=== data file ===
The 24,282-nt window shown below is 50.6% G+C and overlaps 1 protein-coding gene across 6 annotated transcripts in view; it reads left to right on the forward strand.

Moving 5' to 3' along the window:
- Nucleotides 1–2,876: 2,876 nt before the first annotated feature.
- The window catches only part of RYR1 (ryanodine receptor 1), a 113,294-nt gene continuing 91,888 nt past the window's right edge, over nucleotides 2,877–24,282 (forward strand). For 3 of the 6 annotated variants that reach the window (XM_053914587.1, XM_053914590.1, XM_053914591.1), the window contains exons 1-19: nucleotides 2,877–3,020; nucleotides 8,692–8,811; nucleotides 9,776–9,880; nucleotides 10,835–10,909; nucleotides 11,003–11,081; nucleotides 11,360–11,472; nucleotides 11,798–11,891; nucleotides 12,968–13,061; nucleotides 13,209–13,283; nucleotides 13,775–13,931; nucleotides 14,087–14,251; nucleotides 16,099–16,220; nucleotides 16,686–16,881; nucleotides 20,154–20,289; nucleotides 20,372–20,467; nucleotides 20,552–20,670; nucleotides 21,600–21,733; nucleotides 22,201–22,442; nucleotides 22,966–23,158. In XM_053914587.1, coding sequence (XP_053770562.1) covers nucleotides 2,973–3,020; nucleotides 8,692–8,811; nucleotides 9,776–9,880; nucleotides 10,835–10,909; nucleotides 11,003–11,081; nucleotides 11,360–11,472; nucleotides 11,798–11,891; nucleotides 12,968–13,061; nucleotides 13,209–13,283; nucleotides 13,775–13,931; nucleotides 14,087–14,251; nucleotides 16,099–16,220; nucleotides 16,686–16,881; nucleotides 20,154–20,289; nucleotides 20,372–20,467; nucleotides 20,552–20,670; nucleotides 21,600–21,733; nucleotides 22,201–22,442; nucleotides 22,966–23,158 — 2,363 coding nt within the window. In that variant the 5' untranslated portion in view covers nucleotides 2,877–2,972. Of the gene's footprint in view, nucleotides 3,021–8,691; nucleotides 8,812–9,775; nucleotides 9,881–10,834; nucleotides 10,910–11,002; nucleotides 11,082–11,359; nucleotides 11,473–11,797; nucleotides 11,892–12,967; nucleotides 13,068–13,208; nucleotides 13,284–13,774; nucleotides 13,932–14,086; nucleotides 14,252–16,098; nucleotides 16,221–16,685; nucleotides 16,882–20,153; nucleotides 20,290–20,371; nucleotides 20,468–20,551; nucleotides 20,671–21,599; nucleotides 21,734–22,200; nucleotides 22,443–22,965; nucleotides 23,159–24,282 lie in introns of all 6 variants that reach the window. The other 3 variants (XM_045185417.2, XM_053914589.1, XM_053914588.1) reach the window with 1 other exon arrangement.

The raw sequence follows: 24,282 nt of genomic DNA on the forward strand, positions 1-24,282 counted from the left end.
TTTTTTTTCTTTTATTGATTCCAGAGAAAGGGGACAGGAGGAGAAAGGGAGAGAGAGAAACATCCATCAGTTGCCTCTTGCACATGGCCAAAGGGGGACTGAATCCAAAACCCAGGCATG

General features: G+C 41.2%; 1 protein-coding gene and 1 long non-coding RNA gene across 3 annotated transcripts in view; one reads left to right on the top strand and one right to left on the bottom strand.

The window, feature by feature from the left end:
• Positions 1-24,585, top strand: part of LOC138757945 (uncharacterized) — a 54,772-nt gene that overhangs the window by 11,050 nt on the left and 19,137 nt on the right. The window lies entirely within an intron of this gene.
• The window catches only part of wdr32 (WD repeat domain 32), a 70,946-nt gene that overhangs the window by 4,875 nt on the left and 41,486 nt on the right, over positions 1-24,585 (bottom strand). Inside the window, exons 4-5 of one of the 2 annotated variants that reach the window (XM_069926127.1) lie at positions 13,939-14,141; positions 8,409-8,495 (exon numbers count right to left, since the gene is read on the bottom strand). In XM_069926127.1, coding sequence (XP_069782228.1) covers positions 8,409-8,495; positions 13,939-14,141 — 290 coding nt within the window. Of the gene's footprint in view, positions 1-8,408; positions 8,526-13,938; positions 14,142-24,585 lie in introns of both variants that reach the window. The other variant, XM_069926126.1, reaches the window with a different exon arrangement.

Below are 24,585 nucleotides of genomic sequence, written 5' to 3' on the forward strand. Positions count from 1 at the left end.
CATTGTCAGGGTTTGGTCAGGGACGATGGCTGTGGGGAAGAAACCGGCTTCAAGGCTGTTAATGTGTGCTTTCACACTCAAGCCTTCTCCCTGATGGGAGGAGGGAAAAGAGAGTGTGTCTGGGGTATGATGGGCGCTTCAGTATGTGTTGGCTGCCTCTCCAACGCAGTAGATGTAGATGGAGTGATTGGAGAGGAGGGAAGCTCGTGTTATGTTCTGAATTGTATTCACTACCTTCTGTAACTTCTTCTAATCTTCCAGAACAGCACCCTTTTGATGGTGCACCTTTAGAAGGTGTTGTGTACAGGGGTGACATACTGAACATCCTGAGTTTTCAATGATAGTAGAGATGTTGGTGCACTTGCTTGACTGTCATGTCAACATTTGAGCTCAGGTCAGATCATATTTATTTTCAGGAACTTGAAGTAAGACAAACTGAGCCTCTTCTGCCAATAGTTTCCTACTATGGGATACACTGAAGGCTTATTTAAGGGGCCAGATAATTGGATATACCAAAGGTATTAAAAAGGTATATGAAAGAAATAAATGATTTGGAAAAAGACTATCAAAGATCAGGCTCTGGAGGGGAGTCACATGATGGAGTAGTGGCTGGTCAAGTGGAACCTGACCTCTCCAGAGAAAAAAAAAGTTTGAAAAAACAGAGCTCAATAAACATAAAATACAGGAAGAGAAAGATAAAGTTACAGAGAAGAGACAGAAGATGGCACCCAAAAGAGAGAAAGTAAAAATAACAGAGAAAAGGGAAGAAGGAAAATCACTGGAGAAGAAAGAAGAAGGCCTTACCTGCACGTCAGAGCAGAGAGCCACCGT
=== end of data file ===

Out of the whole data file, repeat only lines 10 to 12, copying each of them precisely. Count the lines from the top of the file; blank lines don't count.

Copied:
• The window catches only part of wdr32 (WD repeat domain 32), a 70,946-nt gene that overhangs the window by 4,875 nt on the left and 41,486 nt on the right, over positions 1-24,585 (bottom strand). Inside the window, exons 4-5 of one of the 2 annotated variants that reach the window (XM_069926127.1) lie at positions 13,939-14,141; positions 8,409-8,495 (exon numbers count right to left, since the gene is read on the bottom strand). In XM_069926127.1, coding sequence (XP_069782228.1) covers positions 8,409-8,495; positions 13,939-14,141 — 290 coding nt within the window. Of the gene's footprint in view, positions 1-8,408; positions 8,526-13,938; positions 14,142-24,585 lie in introns of both variants that reach the window. The other variant, XM_069926126.1, reaches the window with a different exon arrangement.

Below are 24,585 nucleotides of genomic sequence, written 5' to 3' on the forward strand. Positions count from 1 at the left end.
CATTGTCAGGGTTTGGTCAGGGACGATGGCTGTGGGGAAGAAACCGGCTTCAAGGCTGTTAATGTGTGCTTTCACACTCAAGCCTTCTCCCTGATGGGAGGAGGGAAAAGAGAGTGTGTCTGGGGTATGATGGGCGCTTCAGTATGTGTTGGCTGCCTCTCCAACGCAGTAGATGTAGATGGAGTGATTGGAGAGGAGGGAAGCTCGTGTTATGTTCTGAATTGTATTCACTACCTTCTGTAACTTCTTCTAATCTTCCAGAACAGCACCCTTTTGATGGTGCACCTTTAGAAGGTGTTGTGTACAGGGGTGACATACTGAACATCCTGAGTTTTCAATGATAGTAGAGATGTTGGTGCACTTGCTTGACTGTCATGTCAACATTTGAGCTCAGGTCAGATCATATTTATTTTCAGGAACTTGAAGTAAGACAAACTGAGCCTCTTCTGCCAATAGTTTCCTACTATGGGATACACTGAAGGCTTATTTAAGGGGCCAGATAATTGGATATACCAAAGGTATTAAAAAGGTATATGAAAGAAATAAATGATTTGGAAAAAGACTATCAAAGATCAGGCTCTGGAGGGGAGTCACATGATGGAGTAGTGGCTGGTCAAGTGGAACCTGACCTCTCCAGAGAAAAAAAAAGTTTGAAAAAACAGAGCTCAATAAACATAAAATACAGGAAGAGAAAGATAAAGTTACAGAGAAGAGACAGAAGATGGCACCCAAAAGAGAGAAAGTAAAAATAACAGAGAAAAGGGAAGAAGGAAAATCACTGGAGAAGAAAGAAGAAGGCCTTACCTGCACGTCAGAGCAGAGAGCCACCGT